Film of the Week: Fast & The Furious 5

Rating
3
Show details
Company
Universal
Production
Justin Lin (Director)
Performers
Vin Diesel, Paul Walker, Jordana Brewster, Dwayne Johnson
Running time
130mins

Ripping off the quote heralding the sinking of the Titanic, a gun-toting minion turns to his boss and says ‘Even God himself couldn’t crack this safe’. The boss replies ‘It’s not God I’m worried about’. And he’d be right for when you’ve got Vin Diesel & Co on your case there’s not much you can do but stand back and watch the splendidly choreographed destruction.

This is something of a departure for the franchise and the best of the bunch. Amongst its many set-ups is an impressive ambush sequence, an outstanding car chase finale and Dwayne Johnson aka The Rock is, well, pretty damn good to be honest. Fast Five (as its known in the U.S.) is a huge sprawling much more ambitious effort bordering on the epic and I suspect its box office haul will comfortably outstrip its predecessors.

The plot is fairly irrelevant because it serves one purpose and one purpose only, as the set-up for each action scene. If anyone wants a template for success rather than artistic integrity then look no further. No convention or cliche is left unexploited, no amount of lame macho dialogue is left unwritten and it throws in enough sexy ass wiggling to thumping rap music to keep the target demographic distracted.

I barely remember film number four but I guess at the end of it the usual suspects are on the run from the law again. In fact Vin Diesel, car jacker extraordinaire isn’t on the run, he’s been caught and is in a jump suit in chains on a bus bound for jail.

Barely have we registered this when ex-cop Brain O' Conner (Paul Walker) and Mia (Jordana Brewster) drive alongside and force the bus to overturn to spring their buddy. It’s a spectacular stunt but ridiculous because while you watch the coach endlessly flip over one thinks: ‘wouldn’t a crash like that kill everyone on board?’

Fear not dear reader for a prompt newsflash lets you know everyone survived without a scratch. It’s utterly ridiculous but this is a series that’s evolved on pure spectacle with tongue slightly in cheek. Enjoying these films requires suspending a lot of disbelief and going along for the ride.

Next up they’re stealing cars from the back of train in a scene that owes everything to Mad Max Beyond Thunderdome. It’s quite well done and full of improbable stunts.

So with Diesel sprung the trio make their way to Rio to hook up with rest of the family/gang/oh who cares they just go there. Wasting no time they decide one final job to bring down the local mafia boss is required to free up some petty cash. They’re bad guys but they’re going up against even badder guys so that’s OK. Isn’t it? That makes it, er, moral, doesn’t it?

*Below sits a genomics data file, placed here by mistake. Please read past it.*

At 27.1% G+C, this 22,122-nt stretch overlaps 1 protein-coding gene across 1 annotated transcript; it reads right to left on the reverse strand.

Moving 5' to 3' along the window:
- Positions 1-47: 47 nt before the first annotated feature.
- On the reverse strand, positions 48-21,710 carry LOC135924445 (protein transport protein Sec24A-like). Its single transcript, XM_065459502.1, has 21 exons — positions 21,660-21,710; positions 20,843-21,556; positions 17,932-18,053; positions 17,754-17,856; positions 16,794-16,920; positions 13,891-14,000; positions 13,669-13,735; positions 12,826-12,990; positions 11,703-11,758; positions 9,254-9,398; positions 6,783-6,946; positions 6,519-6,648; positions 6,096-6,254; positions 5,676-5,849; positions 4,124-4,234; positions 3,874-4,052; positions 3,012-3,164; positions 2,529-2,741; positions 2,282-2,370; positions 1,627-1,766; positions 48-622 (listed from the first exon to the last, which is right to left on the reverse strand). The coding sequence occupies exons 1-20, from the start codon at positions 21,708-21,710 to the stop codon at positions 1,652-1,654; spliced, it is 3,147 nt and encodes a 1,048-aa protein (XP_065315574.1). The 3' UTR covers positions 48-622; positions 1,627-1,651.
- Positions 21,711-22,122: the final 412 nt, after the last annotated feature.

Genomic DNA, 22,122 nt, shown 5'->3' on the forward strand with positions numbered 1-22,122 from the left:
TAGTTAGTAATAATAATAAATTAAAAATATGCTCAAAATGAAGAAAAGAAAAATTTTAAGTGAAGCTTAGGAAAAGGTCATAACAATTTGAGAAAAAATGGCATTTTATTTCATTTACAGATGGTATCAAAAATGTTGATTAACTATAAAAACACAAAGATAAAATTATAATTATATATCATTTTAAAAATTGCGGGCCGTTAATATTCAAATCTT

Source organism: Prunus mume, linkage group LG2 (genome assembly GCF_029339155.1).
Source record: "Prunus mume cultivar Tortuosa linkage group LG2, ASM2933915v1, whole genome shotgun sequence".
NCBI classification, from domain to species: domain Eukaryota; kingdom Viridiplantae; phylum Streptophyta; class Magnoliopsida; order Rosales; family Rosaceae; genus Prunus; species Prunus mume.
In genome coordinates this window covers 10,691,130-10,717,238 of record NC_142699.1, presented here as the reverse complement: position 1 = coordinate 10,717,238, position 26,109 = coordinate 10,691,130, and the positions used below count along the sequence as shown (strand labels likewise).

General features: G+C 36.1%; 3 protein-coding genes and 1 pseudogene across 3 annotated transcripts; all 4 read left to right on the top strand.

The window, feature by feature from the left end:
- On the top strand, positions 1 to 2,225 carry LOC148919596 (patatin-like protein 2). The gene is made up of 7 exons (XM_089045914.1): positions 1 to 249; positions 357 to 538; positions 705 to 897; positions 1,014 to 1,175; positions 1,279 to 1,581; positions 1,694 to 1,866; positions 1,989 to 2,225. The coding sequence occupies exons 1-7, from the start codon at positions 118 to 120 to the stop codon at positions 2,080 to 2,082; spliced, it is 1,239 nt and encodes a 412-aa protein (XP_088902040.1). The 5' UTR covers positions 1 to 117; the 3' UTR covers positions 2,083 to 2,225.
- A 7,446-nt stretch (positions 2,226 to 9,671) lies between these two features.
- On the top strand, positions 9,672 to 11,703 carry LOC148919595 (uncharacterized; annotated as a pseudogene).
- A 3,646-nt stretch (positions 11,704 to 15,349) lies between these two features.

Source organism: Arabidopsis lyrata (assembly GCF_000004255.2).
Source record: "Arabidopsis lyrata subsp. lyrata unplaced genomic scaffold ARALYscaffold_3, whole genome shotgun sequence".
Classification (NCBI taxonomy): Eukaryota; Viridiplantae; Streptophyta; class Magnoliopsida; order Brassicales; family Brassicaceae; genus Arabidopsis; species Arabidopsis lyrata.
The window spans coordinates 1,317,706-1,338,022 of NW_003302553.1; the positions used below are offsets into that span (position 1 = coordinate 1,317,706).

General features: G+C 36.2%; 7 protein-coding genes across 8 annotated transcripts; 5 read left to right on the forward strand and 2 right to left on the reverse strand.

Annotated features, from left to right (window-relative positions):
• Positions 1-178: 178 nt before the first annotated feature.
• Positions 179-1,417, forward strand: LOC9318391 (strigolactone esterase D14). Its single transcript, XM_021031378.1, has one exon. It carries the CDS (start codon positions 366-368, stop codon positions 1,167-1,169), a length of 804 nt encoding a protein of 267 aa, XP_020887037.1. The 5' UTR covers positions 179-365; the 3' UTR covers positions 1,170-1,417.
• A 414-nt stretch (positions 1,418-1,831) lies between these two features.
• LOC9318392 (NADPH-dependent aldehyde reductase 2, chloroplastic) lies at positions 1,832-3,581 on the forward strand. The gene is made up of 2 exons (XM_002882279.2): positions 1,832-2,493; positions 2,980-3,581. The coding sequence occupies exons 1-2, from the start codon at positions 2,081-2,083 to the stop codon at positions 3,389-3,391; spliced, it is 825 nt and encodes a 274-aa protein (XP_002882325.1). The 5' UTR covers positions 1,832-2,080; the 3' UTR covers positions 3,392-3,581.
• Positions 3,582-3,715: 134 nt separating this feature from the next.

The ‘good guys’ naturally decide to put a stop to this naughty bunch. Enter The Rock, all muscle and tattoos. He heads up an elite task force with state of the art surveillance and weaponry. Johnson’s easily the best thing here. He swaggers into every frame like a cross between John Wayne and Schwarzenegger delivering his lines like his life depends on it. Fortunately he has the best lines which I admit isn’t saying much. The film’s dialogue conveys the minimum exposition required and then they get on with driving really fast and blowing stuff up.

With the rest of the cast members from the previous films assembled it quickly turns into a hybrid of The Italian Job, Jason Bourne and Oceans 11.

Inevitably the final set piece arrived and to my utter surprise I found myself twisting in my seat quietly mouthing expletives for they’ve pulled off one of the best car chases committed to film. It doesn’t top The Bourne Supremacy or Ronin for style but it exceeded all my expectations. It involves two cars towing a giant bank safe through the streets of Rio and the inevitable destruction it wreaks on cars, trees and buildings is pretty breathtaking.

The film’s a tad overlong and its let down by over reliance on CGI to enhance the action, but its compensated for by a decent soundtrack and some impressive location work around Rio’s notorious favelas.

The makers of this one have clearly set their sights on creating a long running Bond-esque style franchise and with this one they may have just pulled it off, for this is one highly entertaining dumb ass movie and on a couple of occasions, surprisingly thrilling.